Beijing hosts the final WorldTour event of the year, a remodelled five-day race which takes in several of the city’s iconic sites. Tony Martin won the inaugural event last year, taking the lead in the opening individual time trial and safely defending it to the finish of a race which lacked drama, crowds and enough of a challenge to really shake up the GC. This year’s parcours certainly has more teeth, however, with tough climbs to negotiate in the middle of stage two, including a 954m mountain which is climbed again the following day en route to a short, punchy summit finish at the Great Wall. The final stage also features a tricky climb less than 30km from the finish followed by a steep descent which may also provide one final opportunity for a winning attack.

There is likely to be something of an end-of-term feel to the race, with most of the big stage racers already starting their off-seasons. However, for the teams propping up the WorldTour rankings – Vacansoleil-DCM (16th), AG2R La Mondiale (17th) and FDJ-MigMat (18th and last) – this represents one final chance to gather all-important points to bolster their chances of having their ProTeam status renewed for 2013.

Other key races this month include the Giro dell’Emilia (6th), the Tour de Vendée (14th) and the Chrono des Nations (21st). The last of these is the final race on this year’s UCI Europe Tour calendar – indeed it is the last official UCI-sanctioned race of 2012.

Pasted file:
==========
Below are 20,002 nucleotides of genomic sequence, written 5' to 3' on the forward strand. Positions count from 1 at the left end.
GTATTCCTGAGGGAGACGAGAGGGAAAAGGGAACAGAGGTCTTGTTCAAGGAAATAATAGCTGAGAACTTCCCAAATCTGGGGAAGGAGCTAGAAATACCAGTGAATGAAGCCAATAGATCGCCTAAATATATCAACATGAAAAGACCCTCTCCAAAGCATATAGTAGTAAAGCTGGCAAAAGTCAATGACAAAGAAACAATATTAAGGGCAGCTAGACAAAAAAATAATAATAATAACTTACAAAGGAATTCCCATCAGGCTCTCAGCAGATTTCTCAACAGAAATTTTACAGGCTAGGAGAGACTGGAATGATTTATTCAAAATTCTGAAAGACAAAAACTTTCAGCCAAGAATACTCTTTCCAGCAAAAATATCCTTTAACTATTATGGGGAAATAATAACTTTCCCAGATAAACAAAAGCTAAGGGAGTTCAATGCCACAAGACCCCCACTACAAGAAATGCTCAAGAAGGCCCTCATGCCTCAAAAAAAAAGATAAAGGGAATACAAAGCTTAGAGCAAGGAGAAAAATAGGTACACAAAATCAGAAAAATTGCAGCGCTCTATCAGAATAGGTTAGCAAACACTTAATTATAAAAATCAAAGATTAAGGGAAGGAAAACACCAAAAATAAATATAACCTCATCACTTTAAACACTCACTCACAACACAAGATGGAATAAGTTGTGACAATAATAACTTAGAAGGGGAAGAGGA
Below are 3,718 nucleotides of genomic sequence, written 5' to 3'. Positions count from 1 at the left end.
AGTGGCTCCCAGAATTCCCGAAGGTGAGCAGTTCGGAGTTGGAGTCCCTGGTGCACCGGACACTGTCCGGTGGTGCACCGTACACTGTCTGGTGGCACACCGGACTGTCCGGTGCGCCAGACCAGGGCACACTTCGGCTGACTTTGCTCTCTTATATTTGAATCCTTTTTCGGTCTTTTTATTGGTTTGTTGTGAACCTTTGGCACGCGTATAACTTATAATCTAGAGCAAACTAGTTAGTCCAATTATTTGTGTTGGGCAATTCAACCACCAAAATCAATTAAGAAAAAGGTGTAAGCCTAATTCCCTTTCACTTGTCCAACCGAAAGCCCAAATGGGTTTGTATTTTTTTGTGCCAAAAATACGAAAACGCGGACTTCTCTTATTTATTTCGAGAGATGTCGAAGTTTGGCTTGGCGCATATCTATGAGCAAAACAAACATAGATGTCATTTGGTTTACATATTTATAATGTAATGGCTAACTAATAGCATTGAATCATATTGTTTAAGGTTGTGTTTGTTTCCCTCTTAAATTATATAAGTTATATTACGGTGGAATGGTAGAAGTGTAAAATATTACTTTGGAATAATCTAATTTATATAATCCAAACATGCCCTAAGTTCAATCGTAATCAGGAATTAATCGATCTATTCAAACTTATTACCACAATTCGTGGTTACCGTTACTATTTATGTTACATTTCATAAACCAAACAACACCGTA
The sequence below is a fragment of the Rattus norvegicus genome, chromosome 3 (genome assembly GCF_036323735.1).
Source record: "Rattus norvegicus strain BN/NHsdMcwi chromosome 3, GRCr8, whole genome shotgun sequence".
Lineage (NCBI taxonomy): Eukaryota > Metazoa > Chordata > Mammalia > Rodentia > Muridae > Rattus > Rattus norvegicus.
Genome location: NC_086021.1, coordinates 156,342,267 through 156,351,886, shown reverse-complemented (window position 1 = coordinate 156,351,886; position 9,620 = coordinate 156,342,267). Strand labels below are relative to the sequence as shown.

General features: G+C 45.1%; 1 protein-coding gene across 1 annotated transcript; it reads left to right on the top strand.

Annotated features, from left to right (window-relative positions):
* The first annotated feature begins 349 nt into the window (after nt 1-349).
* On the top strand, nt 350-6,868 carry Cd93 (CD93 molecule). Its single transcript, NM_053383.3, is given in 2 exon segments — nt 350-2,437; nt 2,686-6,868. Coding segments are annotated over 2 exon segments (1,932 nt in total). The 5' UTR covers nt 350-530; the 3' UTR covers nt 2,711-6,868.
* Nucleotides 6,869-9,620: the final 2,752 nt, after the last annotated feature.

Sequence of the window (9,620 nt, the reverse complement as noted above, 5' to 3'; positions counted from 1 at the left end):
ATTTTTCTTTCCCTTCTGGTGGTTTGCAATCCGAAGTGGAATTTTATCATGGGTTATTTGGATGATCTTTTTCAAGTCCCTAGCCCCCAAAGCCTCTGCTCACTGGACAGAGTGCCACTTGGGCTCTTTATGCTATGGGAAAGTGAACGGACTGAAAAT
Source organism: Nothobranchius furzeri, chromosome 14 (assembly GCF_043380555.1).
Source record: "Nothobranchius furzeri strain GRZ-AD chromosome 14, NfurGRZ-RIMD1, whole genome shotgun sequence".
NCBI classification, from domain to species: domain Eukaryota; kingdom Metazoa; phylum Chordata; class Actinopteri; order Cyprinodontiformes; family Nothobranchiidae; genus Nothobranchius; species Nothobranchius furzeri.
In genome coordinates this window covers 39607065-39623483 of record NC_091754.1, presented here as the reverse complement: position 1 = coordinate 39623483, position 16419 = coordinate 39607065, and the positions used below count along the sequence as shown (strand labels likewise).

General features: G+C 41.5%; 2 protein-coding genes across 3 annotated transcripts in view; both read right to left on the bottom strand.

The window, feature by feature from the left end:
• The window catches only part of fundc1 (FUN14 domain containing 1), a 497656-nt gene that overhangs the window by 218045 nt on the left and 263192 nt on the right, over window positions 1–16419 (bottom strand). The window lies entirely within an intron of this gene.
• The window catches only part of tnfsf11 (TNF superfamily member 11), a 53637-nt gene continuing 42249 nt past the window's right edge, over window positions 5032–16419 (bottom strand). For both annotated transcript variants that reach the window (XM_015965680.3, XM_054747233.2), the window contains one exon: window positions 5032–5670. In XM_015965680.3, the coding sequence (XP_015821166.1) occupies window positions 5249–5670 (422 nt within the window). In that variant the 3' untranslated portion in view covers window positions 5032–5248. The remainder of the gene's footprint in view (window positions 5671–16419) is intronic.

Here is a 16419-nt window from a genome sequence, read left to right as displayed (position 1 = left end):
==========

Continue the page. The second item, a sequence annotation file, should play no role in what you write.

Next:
Link: Official website

This month’s birthdays

A selection of some of the more notable birthdays in the peloton this month:

10th: Pierre Rolland, Europcar (26 years old). The young French climber has finished in the top ten at the Tour de France in each of the past two years, supporting Thomas Voeckler’s spell in yellow in 2011 and riding to eighth overall in 2012. In this year’s edition he added a prestigious victory in the summit finish at La Toussuire to go with his career-defining win on Alpe d’Huez last year.

It’s been quite a 2012 for Tommeke (image courtesy of Danielle Haex)

15th: Tom Boonen, Omega Pharma-Quick Step (32). Boonen was nigh on unstoppable in this year’s spring Classics, notching up wins in the E3 Harelbeke and Gent-Wevelgem before claiming his third Ronde van Vlaanderen and fourth Paris-Roubaix. He won a stage at Paris-Nice, reclaimed the Belgian national championship and took overall victories at the Tour of Qatar and the World Ports Classic, before rounding off an incredible 2012 as a member of the Omega Pharma-Quick Step team which won the Road World Championships trade team time trial.